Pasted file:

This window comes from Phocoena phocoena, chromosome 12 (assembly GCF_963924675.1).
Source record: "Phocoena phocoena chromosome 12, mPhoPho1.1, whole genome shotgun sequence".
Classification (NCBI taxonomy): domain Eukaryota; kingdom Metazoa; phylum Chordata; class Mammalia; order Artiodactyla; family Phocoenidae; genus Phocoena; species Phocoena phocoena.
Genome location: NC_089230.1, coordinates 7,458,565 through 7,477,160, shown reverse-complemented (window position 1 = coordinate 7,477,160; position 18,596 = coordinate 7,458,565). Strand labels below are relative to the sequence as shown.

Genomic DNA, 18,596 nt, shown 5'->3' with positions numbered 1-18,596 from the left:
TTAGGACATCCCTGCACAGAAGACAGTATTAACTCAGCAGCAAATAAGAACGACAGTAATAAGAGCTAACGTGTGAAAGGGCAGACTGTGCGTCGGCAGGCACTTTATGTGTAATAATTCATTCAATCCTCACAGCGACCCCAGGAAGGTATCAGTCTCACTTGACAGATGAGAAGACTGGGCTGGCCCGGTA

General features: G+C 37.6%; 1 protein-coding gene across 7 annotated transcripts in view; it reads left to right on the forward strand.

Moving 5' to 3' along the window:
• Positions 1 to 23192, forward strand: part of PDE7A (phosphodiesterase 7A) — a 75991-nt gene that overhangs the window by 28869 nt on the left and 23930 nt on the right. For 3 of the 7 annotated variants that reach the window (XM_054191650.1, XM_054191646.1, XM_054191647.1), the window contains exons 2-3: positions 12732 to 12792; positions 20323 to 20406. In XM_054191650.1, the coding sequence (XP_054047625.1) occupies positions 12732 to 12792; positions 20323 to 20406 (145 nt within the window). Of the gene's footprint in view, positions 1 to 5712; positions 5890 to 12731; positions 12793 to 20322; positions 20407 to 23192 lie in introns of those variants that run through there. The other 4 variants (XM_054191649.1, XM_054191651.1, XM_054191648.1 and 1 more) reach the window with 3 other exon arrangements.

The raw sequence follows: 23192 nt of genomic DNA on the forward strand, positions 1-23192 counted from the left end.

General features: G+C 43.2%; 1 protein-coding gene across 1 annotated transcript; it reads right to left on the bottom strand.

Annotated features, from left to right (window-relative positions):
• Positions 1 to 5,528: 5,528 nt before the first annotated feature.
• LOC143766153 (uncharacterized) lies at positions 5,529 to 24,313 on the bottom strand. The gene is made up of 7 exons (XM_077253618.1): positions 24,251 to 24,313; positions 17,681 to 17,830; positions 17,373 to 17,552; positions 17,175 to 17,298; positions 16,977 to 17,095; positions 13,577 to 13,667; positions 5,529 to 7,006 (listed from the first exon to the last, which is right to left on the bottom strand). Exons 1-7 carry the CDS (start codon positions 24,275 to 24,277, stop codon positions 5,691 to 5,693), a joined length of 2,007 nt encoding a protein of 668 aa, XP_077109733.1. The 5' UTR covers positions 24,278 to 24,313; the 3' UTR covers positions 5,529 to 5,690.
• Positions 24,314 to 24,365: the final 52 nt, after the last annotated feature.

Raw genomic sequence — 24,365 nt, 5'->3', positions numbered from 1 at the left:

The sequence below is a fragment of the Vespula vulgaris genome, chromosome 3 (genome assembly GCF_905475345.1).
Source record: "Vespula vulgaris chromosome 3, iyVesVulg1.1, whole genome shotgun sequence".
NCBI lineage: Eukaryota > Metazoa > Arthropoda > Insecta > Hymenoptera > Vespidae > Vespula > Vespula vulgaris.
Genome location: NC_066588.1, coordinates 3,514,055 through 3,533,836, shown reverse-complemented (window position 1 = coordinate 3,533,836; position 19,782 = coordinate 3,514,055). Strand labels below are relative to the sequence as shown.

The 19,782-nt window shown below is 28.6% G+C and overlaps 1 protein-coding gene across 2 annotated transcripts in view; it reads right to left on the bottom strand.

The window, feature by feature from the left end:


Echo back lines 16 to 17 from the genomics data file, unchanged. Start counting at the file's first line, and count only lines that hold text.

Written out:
Raw genomic sequence — 24,365 nt, 5'->3', positions numbered from 1 at the left:

The sequence below is a fragment of the Vespula vulgaris genome, chromosome 3 (genome assembly GCF_905475345.1).